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CURE named the beneficiary of the Atlant

CURE named the beneficiary of the Atlanta Santa Speedo Run 12/8 – http://ht.ly/eyNKN

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Summer’s Concert in the Park

Looking for a way to support CURE Childhood Cancer?  Join us for Summer’s Concert in the park on Saturday September 25th, 2010 in Southern Pines Regional Park in Dublin GA.

The day’s events will be as follows…

8:30 am: a Co-ed softball tournament. Make sure you get your team in this tournament for some fun!

9:00 am: Registration begins for the Poker Run. Get your motorcycles out and enjoy Riding for the CURE.

10:00 am: Car show

11:00 am: Chili Cook-off… Think you have the best chili, well lets find out.

3:00 pm: Awards for Poker Run, Car show, and Chili Cook off

Ongoing activities throughout the day will include barrell train rides, inflatable jumpy houses, horse and buggy rides, dunking booth, face painting, food vendors, bake sale, and flush cancer away musical toilets.

There will be tshirts, flip flops, bracelets and other items for sale, as well as a golf cart raffle so you can show your support for CURE Childhood Cancer.

The concerts begin at 4:00 pm.  Acts include Athens, The Scott Little Band, Deepstep, and Brad Meeks.

This event is taking place in honor of Summer Curry.  Summer Briana Curry was born with her twin brother on June 10, 1997. A precious and special little girl at the tender age of 8 she was diagnosed with AML. With hopes and determination of a cure Summer underwent a matched (her twin brother) donor bone marrow transplant. She was in complete remission with 100% donor cells when Summer relapsed and continued a bitter battled. She won her battle by means of a Heavenly body on September 19th, 2007. Summer was the sunshine of her families life and it is now by Grace that we survive without her. She will be forever loved,  and forever missed.

To read Summer’s full story, click here.

For more information on this event, contact Tiffany Giles at 478-697-7770 or tiffgiles@hotmail.com

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The Lovett School Takes Action Against Childhood Cancer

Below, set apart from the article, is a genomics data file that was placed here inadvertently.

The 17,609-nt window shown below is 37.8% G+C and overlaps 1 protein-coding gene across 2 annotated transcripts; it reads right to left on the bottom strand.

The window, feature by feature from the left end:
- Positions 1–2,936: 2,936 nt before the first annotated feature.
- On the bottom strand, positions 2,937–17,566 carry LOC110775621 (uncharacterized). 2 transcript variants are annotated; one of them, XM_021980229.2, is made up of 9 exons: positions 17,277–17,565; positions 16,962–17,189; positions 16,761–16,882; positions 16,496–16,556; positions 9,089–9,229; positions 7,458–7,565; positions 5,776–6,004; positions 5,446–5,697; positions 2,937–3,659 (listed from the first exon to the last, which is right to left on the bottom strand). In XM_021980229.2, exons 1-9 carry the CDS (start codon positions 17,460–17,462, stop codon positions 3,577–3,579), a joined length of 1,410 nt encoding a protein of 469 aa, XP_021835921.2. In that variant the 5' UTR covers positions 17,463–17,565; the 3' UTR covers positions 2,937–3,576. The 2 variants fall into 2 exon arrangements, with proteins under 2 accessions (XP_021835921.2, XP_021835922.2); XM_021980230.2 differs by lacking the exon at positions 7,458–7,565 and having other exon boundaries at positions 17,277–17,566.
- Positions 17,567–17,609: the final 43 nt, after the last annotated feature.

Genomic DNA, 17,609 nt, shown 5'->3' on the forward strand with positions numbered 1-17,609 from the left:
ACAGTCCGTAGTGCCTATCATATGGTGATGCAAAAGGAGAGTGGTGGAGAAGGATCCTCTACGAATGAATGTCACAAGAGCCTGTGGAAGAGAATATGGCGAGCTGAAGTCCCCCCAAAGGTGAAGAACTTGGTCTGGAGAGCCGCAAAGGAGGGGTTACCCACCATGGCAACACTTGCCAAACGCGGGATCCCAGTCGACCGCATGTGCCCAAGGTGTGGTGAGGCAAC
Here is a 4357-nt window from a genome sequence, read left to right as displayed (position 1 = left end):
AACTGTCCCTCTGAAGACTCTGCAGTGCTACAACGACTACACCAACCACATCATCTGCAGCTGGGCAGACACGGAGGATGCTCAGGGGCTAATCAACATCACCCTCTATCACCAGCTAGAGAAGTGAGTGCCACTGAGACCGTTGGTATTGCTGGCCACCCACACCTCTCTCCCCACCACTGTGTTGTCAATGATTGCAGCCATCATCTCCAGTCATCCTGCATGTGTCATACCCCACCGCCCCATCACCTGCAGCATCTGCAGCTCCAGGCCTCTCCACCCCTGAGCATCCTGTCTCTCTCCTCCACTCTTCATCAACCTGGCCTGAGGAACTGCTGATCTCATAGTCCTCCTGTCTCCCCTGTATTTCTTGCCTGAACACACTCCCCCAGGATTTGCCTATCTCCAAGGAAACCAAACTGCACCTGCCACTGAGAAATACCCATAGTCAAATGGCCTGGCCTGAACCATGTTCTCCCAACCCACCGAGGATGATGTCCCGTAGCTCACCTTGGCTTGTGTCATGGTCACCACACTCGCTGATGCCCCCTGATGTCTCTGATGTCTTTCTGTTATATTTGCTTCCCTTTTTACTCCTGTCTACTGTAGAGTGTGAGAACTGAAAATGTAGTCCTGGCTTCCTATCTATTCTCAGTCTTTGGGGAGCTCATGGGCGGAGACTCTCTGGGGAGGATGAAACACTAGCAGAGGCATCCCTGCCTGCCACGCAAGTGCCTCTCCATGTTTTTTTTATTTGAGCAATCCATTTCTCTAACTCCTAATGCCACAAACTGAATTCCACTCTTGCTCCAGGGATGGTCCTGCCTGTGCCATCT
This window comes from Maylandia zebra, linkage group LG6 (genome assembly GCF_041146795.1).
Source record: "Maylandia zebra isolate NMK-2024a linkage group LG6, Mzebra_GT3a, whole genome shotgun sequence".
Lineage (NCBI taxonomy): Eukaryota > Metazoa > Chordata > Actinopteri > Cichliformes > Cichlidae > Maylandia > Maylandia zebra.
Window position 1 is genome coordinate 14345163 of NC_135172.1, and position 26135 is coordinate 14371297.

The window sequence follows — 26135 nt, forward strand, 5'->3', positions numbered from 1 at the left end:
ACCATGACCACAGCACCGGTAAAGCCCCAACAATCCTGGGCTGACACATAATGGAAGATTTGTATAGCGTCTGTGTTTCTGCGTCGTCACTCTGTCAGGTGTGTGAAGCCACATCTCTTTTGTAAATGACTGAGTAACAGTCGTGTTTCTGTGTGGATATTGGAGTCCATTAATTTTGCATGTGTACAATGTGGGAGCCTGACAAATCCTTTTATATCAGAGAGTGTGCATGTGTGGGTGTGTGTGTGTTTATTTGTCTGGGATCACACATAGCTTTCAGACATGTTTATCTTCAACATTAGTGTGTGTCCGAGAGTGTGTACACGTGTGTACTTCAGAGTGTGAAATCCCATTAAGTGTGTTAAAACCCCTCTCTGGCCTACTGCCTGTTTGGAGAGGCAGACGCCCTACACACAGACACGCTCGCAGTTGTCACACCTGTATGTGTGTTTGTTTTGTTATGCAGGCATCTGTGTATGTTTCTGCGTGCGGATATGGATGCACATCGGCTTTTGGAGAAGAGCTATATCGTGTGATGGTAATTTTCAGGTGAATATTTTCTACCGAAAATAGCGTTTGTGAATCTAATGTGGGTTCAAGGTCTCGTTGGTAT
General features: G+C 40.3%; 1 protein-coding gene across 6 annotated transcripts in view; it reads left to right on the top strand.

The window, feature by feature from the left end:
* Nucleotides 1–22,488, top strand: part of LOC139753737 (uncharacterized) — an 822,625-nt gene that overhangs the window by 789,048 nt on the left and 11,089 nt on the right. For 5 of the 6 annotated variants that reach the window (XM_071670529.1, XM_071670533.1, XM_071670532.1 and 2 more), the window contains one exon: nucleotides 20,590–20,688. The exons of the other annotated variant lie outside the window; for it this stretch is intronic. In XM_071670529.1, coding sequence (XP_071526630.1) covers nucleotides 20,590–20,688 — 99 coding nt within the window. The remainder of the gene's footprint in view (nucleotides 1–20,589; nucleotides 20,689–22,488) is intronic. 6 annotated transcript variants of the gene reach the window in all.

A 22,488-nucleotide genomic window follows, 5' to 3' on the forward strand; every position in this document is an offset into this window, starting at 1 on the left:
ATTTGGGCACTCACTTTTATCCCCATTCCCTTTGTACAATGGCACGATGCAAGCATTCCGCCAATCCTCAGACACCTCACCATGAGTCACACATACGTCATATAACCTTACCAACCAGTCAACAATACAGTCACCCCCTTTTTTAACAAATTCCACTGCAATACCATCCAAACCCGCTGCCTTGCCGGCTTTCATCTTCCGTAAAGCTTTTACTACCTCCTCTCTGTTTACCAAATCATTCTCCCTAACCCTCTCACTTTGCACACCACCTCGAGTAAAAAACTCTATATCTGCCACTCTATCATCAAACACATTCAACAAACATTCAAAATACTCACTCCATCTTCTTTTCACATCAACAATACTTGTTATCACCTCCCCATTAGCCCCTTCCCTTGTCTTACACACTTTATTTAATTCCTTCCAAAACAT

In an unprecedented move to fund a cure for childhood cancer, The Lovett School has donated proceeds from its school fundraiser to a nonprofit organization for the first time in its history.

In January, CURE Childhood Cancer received a $44,000 donation which the school raised at a gala/auction event that has traditionally been held to raise money in support of its own facility and internal programs.

The gift was bestowed to CURE in honor of one of Lovett’s 10th grade students, Cameron Street, who passed away just two days after the auction was held after a brave struggle with cancer.

“Personally, CURE has touched many lives at Lovett,” says Lee Griffith, co-chair of the gala event and a 1979 Lovett graduate. “A few of us had this idea to support the phenomenal efforts made by CURE and use this event as a model for our students and our own children. We are so proud to provide financial support to an organization that is so committed to funding cancer research to ultimately find a cure for childhood cancer. There is no organization more committed to that than CURE.”

Lauren Gearon, a long time CURE Board member, has three healthy children attending The Lovett School but knows all too well the impact CURE can make on a child with cancer.

Before she graduated from Lovett in 1986, Gearon was diagnosed with aplastic anemia. “As a survivor of aplastic anemia, I was treated as a pre-teen by Dr. Ragab, the founder of CURE. My parents have always actively supported CURE, and I was honored to become part of the Board in 1997.

Every child diagnosed with cancer deserves a chance to live a full, rich life but there are still too many children who die from cancer. We need to find treatments which will cure these children in ways that are toxic only to the cancer cells, not to the children.”

Gearon delivered an emotional speech at Lovett’s Founder Day Chapel, where the generous check was presented. She shared her personal experience and enlightened the audience as to the advances into pediatric cancer research through clinical trials and the need to increase the number of trials with desperately needed funding. Presently the federal government appropriates less than two percent of all cancer research dollars to childhood cancer. At the end of her address, there wasn’t a dry eye among those in the audience, some of whom have children currently receiving cancer treatment.

Thank you to the Lovett School for your remarkable generosity and support. We are extraordinarily grateful.